Rupee Pares Loss From One-Month Low on Suspected Intervention

What's Next for the Reserve Bank of India?
  • RBI Governor Rajan to leave post when term ends in September
  • Indian stocks rise with rest of region as Brexit loses lustre

The rupee pared its decline as traders said state-run lenders sold dollars on behalf of the Reserve Bank of India after the local currency slid to a one-month low on the news Governor Raghuram Rajan will leave his post when his term expires in September.

The rupee ended 0.3 percent lower at 67.3125 versus the greenback in Mumbai, the only loser among 23 emerging-market currencies tracked by Bloomberg. Monday’s drop was its biggest in a week. The currency slipped as much as 0.9 percent earlier to 67.66, the weakest since May 24, and has slumped 1.7 percent this year in Asia’s worst performance. Stocks advanced with the rest of the region on Monday as polls showed the U.K. camp for leaving the European Union losing traction.

Dollar selling by state-run banks, possibly on behalf of the RBI, helped the rupee pare losses, said Rohan Lasrado, Mumbai-based head of foreign-exchange trading at RBL Bank Ltd. “The recovery in stocks and exporters’ presence also helped the rupee.”

Rajan announced on Saturday he’ll step down when his term ends Sept. 4 and go back to academia, in a letter written to Reserve Bank of India’s staff. That put to rest months of speculation surrounding his future after he was criticized by Subramanian Swamy, an outspoken lawmaker with a large Twitter following, who said Rajan was “mentally not fully Indian” and kept interest rates unnecessarily high. International investors including Western Asset Management Co. and Schroder Investment Management Ltd. have said his potential departure was a risk to the rupee.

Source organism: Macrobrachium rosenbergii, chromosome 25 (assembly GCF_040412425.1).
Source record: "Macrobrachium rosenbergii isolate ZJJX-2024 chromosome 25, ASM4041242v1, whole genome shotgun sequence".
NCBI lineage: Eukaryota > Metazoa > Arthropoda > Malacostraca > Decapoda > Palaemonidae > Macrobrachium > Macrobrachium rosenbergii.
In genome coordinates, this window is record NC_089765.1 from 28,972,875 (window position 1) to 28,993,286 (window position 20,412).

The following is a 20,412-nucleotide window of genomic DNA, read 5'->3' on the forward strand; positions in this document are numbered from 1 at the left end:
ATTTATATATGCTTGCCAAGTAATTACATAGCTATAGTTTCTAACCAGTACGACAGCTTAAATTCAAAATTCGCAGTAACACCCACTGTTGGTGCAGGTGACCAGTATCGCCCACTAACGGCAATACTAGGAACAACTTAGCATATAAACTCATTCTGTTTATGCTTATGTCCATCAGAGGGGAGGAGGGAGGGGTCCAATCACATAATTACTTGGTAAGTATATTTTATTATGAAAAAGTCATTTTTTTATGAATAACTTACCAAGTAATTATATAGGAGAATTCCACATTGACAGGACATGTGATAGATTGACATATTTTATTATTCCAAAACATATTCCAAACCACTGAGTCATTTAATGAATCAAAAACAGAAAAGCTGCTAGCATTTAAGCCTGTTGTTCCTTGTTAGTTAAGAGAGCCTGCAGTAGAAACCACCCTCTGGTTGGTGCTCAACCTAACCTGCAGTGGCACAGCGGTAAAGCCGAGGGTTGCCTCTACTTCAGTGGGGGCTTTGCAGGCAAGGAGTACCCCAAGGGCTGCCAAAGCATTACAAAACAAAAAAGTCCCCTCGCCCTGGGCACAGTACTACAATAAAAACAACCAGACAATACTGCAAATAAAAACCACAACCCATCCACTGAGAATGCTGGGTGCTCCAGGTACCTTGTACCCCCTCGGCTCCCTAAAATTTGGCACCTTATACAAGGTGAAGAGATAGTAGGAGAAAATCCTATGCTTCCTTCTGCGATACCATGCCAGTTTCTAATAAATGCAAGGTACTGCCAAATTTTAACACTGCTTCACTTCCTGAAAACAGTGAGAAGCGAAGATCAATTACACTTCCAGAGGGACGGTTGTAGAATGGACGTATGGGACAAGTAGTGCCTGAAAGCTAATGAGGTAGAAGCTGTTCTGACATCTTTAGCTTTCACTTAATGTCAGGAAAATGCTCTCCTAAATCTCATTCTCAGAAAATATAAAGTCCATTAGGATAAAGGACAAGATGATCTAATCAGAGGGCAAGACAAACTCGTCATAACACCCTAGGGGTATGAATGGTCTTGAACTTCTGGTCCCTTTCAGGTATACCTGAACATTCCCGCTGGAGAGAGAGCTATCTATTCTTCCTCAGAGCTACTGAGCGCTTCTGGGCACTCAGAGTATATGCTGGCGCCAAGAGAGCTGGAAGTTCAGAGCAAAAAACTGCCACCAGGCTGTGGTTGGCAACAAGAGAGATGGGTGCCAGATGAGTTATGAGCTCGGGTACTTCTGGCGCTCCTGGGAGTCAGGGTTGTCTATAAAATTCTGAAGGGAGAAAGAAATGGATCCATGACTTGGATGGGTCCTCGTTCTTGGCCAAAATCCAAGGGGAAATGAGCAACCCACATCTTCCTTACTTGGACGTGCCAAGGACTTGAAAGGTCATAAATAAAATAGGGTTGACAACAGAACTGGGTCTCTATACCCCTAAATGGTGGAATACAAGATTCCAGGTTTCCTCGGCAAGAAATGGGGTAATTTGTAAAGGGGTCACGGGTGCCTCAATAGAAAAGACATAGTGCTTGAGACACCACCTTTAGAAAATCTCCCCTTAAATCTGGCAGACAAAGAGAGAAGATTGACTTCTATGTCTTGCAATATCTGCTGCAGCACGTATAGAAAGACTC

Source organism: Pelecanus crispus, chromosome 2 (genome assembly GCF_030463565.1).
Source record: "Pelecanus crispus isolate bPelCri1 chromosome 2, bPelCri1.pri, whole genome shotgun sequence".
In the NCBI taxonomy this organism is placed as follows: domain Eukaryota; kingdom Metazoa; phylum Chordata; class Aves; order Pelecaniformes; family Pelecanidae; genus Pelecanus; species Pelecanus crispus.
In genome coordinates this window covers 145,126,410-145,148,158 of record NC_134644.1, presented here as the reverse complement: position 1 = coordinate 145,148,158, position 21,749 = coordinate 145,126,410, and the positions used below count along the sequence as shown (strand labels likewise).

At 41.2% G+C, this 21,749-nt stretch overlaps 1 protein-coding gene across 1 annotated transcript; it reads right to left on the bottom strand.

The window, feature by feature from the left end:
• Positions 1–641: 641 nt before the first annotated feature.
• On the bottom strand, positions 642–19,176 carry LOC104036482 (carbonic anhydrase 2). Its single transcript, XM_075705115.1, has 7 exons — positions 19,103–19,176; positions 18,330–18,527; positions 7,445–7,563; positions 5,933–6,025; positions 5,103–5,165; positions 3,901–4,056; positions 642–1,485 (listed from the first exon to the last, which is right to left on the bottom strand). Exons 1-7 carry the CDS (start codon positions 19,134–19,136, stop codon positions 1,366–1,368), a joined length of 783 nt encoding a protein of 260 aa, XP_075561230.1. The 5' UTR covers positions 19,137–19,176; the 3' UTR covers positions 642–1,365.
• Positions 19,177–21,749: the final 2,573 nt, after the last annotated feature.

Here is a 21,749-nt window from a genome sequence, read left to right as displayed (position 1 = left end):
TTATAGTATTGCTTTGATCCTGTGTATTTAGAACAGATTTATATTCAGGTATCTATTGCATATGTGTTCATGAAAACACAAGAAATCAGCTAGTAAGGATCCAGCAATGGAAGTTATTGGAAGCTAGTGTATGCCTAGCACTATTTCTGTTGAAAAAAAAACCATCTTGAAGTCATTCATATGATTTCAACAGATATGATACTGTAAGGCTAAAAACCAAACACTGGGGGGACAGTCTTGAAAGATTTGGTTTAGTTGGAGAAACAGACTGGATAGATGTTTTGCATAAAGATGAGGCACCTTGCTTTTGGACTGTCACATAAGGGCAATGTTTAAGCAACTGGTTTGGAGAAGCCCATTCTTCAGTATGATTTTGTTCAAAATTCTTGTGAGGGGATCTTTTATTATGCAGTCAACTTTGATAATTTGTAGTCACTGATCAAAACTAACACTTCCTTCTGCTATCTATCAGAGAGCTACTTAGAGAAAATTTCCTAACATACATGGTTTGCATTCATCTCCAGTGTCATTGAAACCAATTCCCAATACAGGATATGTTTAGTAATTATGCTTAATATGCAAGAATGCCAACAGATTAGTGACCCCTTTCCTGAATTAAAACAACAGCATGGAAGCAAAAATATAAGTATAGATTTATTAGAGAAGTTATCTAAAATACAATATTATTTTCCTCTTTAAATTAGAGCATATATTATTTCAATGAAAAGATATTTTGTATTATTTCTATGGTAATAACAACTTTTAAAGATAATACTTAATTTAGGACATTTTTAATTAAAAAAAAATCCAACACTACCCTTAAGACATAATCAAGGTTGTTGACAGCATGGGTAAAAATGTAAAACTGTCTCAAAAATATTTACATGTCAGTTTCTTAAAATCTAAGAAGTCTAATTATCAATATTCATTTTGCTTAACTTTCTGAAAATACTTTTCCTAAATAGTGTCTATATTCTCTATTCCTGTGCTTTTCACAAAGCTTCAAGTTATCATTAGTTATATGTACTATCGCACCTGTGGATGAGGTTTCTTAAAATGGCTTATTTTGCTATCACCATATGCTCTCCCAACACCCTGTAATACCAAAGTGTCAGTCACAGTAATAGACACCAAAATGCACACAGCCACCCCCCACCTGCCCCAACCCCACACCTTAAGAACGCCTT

“Given the uncertain global environment with the upcoming Brexit vote and a potential Fed rate hike, having someone like Rajan who has huge credibility stepping down at this time will not help confidence,” said Khoon Goh, a senior foreign-exchange strategist at Australia & New Zealand Banking Group Ltd. in Singapore. Markets are seeing “it as a disappointment.”

For more on some of the potential concerns for investors, click here.

One-month implied volatility in the rupee jumped 37 basis points to 7.05 percent. It rose last week by the most since August as prospects Britain would vote at this Thursday’s referendum to quit the EU roiled financial markets.

The S&P BSE Sensex Index of Indian shares climbed 0.9 percent, while the MSCI Emerging markets Index rallied 1.6 percent. The yield on India’s 10-year bonds fell one basis point to 7.49 percent.

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